Utilities has been one of the worst-performing sectors so far this year, especially in the United States.3 This is mostly due to rising real yields. Also, as mentioned earlier, AI-linked companies have driven most of the S&P 500’s performance. On a fundamental basis, we believe utility companies are generally solid and continue to hit their cash flow earnings and dividend targets. It’s also worth remembering that these are regulated assets with regulated returns.
Among major tailwinds for listed infrastructure is the move toward net zero. Decarbonization continues to gain momentum globally. In our analysis, to get anywhere near net zero by 2030, power spending needs to increase from about US$0.8 trillion to US$2.5 trillion per annum. Specifically, spending on wind and solar needs to increase 5.5x by 2030 in order to be on track for a net-zero outcome by 2050. Similarly, to reach net zero by 2050, by 2030 60% of all cars sold annually will need to be electric—for 2023 we are at 18%, according to the International Energy Agency.
Reshoring has been another major theme and has gathered momentum post-COVID as supply chains have begun to shorten and become more domestic. In the United States, since the Inflation Reduction Act (IRA) started incentivizing local manufacturing, 83 new clean energy manufacturing facilities or expansions have been announced, adding 184 gigawatts of new capacity.4 This not only benefits utilities but also electric vehicle transport infrastructure needing electricity sourced from renewable energy.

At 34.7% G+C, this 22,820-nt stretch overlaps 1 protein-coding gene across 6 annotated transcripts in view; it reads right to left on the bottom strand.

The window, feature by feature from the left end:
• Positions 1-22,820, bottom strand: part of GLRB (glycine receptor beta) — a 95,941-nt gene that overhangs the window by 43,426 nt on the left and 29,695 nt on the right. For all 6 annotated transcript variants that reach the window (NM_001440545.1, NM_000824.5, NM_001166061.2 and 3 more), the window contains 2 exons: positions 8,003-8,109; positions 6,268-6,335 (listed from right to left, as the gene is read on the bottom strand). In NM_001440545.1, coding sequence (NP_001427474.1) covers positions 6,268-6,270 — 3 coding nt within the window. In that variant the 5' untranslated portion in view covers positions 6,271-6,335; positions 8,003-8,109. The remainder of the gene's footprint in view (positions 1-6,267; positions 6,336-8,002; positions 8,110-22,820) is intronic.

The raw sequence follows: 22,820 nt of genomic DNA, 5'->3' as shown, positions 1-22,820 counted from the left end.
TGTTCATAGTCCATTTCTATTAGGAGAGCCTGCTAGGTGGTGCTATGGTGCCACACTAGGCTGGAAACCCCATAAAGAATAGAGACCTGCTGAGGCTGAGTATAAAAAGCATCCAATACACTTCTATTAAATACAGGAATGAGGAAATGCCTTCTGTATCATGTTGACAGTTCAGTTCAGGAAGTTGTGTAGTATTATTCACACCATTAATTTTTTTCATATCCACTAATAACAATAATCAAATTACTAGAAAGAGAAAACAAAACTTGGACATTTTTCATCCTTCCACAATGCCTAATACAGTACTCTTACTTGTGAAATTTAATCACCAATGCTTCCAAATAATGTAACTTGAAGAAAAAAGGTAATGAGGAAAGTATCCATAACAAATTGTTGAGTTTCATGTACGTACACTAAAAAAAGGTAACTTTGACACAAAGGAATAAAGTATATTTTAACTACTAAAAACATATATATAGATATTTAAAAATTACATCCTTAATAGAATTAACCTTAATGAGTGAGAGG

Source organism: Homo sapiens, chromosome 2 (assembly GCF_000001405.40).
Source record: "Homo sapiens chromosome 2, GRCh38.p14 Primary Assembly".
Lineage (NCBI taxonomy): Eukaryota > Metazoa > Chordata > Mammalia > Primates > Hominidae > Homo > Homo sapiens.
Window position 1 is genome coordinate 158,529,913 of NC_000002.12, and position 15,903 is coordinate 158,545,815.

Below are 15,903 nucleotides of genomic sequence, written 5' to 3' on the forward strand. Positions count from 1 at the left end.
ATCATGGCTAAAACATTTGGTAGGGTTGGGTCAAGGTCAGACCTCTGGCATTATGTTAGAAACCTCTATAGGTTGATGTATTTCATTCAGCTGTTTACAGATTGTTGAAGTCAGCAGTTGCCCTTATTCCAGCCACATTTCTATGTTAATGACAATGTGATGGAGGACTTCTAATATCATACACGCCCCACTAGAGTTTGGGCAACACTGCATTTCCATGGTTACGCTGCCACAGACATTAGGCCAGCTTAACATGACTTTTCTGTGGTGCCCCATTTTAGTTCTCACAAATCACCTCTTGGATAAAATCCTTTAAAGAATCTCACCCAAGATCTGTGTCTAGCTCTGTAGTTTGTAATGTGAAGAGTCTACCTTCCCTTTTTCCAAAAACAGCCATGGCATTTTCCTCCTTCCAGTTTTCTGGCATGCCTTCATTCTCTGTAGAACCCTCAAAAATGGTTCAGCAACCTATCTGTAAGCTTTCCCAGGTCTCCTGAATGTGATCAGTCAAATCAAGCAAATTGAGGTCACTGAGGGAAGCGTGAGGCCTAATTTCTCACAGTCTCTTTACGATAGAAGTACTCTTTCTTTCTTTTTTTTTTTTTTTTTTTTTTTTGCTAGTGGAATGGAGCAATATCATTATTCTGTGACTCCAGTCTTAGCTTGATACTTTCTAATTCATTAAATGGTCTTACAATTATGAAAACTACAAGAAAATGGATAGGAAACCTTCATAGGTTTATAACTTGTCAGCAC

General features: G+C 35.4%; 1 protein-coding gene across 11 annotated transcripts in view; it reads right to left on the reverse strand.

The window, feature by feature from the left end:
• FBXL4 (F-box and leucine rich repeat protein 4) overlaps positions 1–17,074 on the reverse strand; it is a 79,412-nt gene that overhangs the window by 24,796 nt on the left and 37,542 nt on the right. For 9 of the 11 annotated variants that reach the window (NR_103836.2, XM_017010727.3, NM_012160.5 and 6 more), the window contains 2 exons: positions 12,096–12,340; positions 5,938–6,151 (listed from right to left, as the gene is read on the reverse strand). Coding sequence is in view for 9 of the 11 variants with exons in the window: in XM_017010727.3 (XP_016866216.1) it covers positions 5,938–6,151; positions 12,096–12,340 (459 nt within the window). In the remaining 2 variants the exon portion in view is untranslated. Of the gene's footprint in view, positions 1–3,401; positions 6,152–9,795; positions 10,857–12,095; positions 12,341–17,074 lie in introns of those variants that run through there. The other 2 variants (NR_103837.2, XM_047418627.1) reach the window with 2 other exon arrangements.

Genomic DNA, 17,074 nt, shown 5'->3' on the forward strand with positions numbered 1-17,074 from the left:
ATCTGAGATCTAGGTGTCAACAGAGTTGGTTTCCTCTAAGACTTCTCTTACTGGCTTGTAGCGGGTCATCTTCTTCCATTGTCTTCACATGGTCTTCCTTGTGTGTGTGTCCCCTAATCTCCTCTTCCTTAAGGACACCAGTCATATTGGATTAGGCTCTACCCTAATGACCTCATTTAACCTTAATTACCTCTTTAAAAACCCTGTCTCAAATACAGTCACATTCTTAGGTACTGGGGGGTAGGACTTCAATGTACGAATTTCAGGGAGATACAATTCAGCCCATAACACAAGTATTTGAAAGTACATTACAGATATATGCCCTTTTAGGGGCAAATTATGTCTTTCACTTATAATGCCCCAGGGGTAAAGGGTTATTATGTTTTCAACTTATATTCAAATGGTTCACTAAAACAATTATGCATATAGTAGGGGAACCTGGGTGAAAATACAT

Many governments around the world have launched manufacturing incentives tied to clean energy, including the European Union’s Green Deal Industrial Plan and the United Kingdom’s “Powering Up Britain.” Canada has also announced a similar plan.
Thus, despite the drop in share prices, we believe utilities remain attractive due to these incentives as well as continued solid fundamentals.
Attractive opportunities in the United Kingdom and other countries
UK utilities sold off last year due to major sewage leaks, but have re-rated toward the end of 2022 and into this year. In our analysis, UK water companies offer what we consider attractive valuations and provide good opportunities for future returns. Additionally, while there has been a lot of noise in the sector, future capital spending needs have not changed. In our view, substantial private investment—not just public funding—is needed to rectify UK water systems.
We have found opportunities in other countries as well, such as in Japan, where rail companies are benefiting from a delayed COVID-19 recovery. In Europe and in the United States, utilities are performing well following restructuring efforts. Brazil has some of the best regulations in the world and its energy and toll road companies look attractive to us. And in China, we believe gas companies will pick up with the conversion to gas from coal.
Stable dividends and inflation hedge
Most listed infrastructure companies can pass inflation directly or indirectly through to the ultimate consumer. This doesn’t necessarily mean their dividend payouts will follow inflation as it goes up and down because they keep a constant dividend policy. In times of higher inflation, they’ll retain some of that cash, and in times of lower inflation, they’ll pay some of that out. Companies globally with the best dividend coverage are generally the most solid. These companies have also been able to compensate for rising inflation, which we believe has peaked, and will likely moderate going forward. Lower inflation will also benefit regulated utilities since they will feel less pressure to increase their prices.